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Yet I know I cannot be present as a kind and even-tempered mother and wife when drowning in sugar’s high tides and rocky lows, no more than if I sipped cocktails all day. My mood spikes over domestic downers like aqua hair dye on the bathroom vanity (big sis), expensive ingredients wasted in a kitchen experiment (little sis) or undone dishes (husband) can scare even our sweet, fluffy white doggy, Sugar, as they did one day last summer. After I fell into a slumber on vacation after an iced mocha and some Cape Cod fudge, our younger daughter, left to her own devices, fell into playing with my good lipsticks and eye shadows . She sure was quiet. But when I woke, I flew into a rage, as I guess a mean drunk might. Poor Sugar’s tail was between her legs, and my hollered words caused hurt — which reset my dial to start all over again in a sugar-laced cycle of guilt and shame.

I am proud to say I am now making shifts, one challenge at a time. For Thanksgiving, I pared down to two pies from four (bye, sticky pecan). At Christmas, I baked one kind of cookie, not the usual six. For classroom parties, I piled my prettiest, rosebud-strewn Limoges platter with ripe California strawberries. To my surprise, the children loved them; every berry vanished.

Closing the lid, day by day

But I need a little more armor when it comes to things like Cinnamon Roll Frappuccinos (51 grams of sugar in the smallest size) or the entire Girl Scout cookie season.

What to do when you swore you would taste just one Thin Mint — after all, you even sold those as a girl, they are a tradition — and then ate a whole sleeve?

Jo Ann Carson, chair of the Nutrition Committee of the American Heart Association and professor at the University of Texas Southwestern Medical Center, acknowledges that “some people have an addictive nature with sugar, and for them, it’s hard to stop at one serving.”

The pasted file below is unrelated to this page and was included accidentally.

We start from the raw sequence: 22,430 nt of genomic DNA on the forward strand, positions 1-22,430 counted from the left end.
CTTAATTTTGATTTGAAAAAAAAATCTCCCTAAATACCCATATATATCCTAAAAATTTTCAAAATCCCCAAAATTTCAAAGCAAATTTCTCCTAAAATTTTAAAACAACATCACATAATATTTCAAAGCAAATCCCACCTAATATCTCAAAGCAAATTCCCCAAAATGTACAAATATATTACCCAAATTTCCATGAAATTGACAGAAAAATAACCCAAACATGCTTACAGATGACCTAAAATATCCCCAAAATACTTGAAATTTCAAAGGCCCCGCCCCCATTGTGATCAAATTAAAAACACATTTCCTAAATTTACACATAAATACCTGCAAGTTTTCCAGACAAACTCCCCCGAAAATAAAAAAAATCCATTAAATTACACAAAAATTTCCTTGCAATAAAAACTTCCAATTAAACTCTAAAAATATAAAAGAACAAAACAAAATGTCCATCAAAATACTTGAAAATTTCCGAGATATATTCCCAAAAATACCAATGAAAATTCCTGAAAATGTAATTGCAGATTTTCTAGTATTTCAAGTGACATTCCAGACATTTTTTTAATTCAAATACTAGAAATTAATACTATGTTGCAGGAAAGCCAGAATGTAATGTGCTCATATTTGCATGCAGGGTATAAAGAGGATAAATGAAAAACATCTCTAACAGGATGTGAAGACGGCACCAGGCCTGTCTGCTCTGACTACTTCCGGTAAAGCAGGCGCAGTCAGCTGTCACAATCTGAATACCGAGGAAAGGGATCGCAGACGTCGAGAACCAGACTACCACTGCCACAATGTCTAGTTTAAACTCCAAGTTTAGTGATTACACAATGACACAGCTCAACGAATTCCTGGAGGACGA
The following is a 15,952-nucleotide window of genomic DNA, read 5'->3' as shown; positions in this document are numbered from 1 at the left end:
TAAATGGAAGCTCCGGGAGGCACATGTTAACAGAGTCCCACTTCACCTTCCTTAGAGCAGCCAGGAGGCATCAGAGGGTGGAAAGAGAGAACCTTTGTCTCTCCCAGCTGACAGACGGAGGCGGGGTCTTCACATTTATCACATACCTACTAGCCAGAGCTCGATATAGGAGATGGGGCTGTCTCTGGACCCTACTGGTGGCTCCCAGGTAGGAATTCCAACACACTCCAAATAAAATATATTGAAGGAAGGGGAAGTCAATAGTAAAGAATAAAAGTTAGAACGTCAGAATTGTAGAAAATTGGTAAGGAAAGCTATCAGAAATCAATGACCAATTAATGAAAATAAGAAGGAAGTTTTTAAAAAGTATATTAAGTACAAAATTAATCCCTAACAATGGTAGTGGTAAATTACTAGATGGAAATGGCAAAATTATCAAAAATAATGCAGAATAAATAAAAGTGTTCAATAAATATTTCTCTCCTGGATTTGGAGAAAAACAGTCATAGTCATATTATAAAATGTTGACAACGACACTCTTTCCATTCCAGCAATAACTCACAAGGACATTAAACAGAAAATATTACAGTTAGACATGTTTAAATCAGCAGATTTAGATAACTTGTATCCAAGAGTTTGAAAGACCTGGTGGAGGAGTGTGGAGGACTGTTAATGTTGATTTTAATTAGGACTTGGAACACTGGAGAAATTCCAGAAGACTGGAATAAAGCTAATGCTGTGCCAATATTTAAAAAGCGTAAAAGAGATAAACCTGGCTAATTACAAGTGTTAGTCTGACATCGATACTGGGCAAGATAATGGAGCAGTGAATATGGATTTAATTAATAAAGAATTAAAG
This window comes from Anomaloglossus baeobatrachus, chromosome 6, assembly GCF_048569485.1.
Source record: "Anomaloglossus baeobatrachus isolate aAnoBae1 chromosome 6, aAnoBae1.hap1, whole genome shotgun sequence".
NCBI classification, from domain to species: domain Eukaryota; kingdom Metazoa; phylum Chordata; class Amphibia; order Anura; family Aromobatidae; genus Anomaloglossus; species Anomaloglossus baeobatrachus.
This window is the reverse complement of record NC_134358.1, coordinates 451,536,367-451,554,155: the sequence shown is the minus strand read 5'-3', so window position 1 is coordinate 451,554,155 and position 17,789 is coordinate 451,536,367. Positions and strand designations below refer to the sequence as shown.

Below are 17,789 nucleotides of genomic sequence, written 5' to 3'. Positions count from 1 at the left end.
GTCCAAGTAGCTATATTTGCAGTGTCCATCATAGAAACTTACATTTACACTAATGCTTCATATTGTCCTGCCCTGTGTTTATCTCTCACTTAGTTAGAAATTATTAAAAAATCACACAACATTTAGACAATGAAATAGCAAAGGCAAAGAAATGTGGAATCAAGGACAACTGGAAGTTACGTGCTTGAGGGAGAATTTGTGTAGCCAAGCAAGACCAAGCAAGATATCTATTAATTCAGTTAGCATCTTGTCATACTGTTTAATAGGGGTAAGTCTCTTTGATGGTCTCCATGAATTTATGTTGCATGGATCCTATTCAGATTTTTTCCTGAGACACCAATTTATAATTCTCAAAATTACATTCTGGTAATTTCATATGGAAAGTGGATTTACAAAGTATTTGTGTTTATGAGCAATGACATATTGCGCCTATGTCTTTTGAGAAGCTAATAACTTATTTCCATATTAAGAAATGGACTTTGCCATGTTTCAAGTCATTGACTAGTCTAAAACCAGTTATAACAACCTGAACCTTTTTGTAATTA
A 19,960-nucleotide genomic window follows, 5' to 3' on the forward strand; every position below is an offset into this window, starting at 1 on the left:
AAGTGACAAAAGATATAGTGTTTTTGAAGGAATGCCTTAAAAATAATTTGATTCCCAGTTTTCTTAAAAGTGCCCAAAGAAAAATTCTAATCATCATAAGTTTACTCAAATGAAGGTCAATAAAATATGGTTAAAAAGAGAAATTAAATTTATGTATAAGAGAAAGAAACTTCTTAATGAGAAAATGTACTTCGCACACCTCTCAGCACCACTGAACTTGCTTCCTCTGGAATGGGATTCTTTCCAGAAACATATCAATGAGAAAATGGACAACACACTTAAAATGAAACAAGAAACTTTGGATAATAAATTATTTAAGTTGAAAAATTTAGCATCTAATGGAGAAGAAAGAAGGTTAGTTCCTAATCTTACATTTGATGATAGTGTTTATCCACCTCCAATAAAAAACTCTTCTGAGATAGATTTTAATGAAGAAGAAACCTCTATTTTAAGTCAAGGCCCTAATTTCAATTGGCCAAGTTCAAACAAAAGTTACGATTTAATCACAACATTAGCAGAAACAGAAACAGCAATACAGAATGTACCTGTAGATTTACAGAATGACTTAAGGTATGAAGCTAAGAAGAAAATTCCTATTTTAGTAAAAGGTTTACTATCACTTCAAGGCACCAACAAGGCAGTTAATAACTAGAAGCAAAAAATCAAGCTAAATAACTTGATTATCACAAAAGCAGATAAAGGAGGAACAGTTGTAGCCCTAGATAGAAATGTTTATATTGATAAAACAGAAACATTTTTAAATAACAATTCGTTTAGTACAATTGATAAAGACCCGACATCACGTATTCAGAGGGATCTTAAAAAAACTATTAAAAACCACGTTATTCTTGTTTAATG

What's needed, she says, is planning as well as patience, things that bakers like me do tend to possess. “And when you fall off the wagon, just climb back on,” she says. “Sometimes we set goals that are too lofty. When you indulge, end that and move forward. Don’t throw in the towel.”

She also recommends fruit for dessert, to deliver filling fiber and nutrients along with sweet flavor. One holiday, she served elegant pears poached in wine for a finale.

Sometime after we spoke, I pulled out a beloved cookbook, Emily Luchetti’s Four-Star Desserts, and flipped to Baked Apples, filling their cores with a bit of Irish farm butter, cinnamon, French sea salt … and yes, foodie urges aside, I skipped the caramel rum raisin sauce. I also caramelize bananas with Madagascar vanilla (my friend Rachael even suggests bourbon) and just a pinch of brown sugar. Or I toast a pan of homemade muesli with a drizzle of pure maple syrup and unsweetened coconut. For a party with my cookie-loving cohorts, I brought a vegetable tart with a buttery, hand-crimped crust.

Of course, as Carson says, it’s not just the desserts I have to watch but the sneaky sugar that’s in, well, everything, from sweetened iced teas to bread. I’m reading Nutrition Facts labels carefully. The bread I buy now (Ezekiel, from the freezer case) contains just 1 gram of sugar per hearty, fiber-filled slice. And I spread it with almond butter (the kind with no added sugar) — not the strawberry jam I liked, with 12 grams of sugar in one scant tablespoon.

Meanwhile, my husband spoons into a soft, cinnamon-flecked baked apple and says, “Mmmmm, delicious.” I served it in a lovely blue-and-white speckled bowl with just a small pour of cream on top, a treat. And I agree. I can do this, I remind myself for the 200th time, and I will, since breaking up with sugar makes so much more room for the real loves of my life.


AARP Membership — $12 for your first year when you sign up for Automatic Renewal

Get instant access to members-only products and hundreds of discounts, a free second membership, and a subscription to AARP the Magazine.


AARP Membership — $12 for your first year when you sign up for Automatic Renewal

Get instant access to members-only products and hundreds of discounts, a free second membership, and a subscription to AARP the Magazine.